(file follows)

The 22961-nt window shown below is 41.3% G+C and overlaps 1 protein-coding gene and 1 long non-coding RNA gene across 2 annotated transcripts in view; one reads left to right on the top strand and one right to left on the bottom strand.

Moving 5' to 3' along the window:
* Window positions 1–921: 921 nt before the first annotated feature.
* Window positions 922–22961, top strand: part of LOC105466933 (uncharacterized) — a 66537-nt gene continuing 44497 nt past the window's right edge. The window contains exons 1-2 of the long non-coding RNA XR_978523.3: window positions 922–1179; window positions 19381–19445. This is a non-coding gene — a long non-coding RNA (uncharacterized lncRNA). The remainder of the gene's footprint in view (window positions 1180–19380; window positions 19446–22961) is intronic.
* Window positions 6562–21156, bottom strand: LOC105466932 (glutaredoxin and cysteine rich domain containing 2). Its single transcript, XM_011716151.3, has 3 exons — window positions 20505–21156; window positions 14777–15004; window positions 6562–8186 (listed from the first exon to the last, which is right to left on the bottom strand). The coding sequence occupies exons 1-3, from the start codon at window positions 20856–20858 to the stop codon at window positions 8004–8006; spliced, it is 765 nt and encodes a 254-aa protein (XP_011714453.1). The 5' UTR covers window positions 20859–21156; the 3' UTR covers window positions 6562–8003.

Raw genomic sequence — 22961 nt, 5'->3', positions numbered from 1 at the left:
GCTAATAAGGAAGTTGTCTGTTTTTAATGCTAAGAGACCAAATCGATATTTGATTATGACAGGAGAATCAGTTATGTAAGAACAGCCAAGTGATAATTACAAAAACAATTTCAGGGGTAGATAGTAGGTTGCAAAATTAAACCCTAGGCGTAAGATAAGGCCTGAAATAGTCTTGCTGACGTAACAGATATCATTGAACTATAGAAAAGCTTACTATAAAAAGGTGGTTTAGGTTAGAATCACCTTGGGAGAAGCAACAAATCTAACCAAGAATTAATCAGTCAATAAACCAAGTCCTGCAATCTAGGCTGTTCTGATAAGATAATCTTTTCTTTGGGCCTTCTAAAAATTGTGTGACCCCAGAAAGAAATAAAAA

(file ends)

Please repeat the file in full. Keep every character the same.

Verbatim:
The 22961-nt window shown below is 41.3% G+C and overlaps 1 protein-coding gene and 1 long non-coding RNA gene across 2 annotated transcripts in view; one reads left to right on the top strand and one right to left on the bottom strand.

Moving 5' to 3' along the window:
* Window positions 1–921: 921 nt before the first annotated feature.
* Window positions 922–22961, top strand: part of LOC105466933 (uncharacterized) — a 66537-nt gene continuing 44497 nt past the window's right edge. The window contains exons 1-2 of the long non-coding RNA XR_978523.3: window positions 922–1179; window positions 19381–19445. This is a non-coding gene — a long non-coding RNA (uncharacterized lncRNA). The remainder of the gene's footprint in view (window positions 1180–19380; window positions 19446–22961) is intronic.
* Window positions 6562–21156, bottom strand: LOC105466932 (glutaredoxin and cysteine rich domain containing 2). Its single transcript, XM_011716151.3, has 3 exons — window positions 20505–21156; window positions 14777–15004; window positions 6562–8186 (listed from the first exon to the last, which is right to left on the bottom strand). The coding sequence occupies exons 1-3, from the start codon at window positions 20856–20858 to the stop codon at window positions 8004–8006; spliced, it is 765 nt and encodes a 254-aa protein (XP_011714453.1). The 5' UTR covers window positions 20859–21156; the 3' UTR covers window positions 6562–8003.

Raw genomic sequence — 22961 nt, 5'->3', positions numbered from 1 at the left:
GCTAATAAGGAAGTTGTCTGTTTTTAATGCTAAGAGACCAAATCGATATTTGATTATGACAGGAGAATCAGTTATGTAAGAACAGCCAAGTGATAATTACAAAAACAATTTCAGGGGTAGATAGTAGGTTGCAAAATTAAACCCTAGGCGTAAGATAAGGCCTGAAATAGTCTTGCTGACGTAACAGATATCATTGAACTATAGAAAAGCTTACTATAAAAAGGTGGTTTAGGTTAGAATCACCTTGGGAGAAGCAACAAATCTAACCAAGAATTAATCAGTCAATAAACCAAGTCCTGCAATCTAGGCTGTTCTGATAAGATAATCTTTTCTTTGGGCCTTCTAAAAATTGTGTGACCCCAGAAAGAAATAAAAA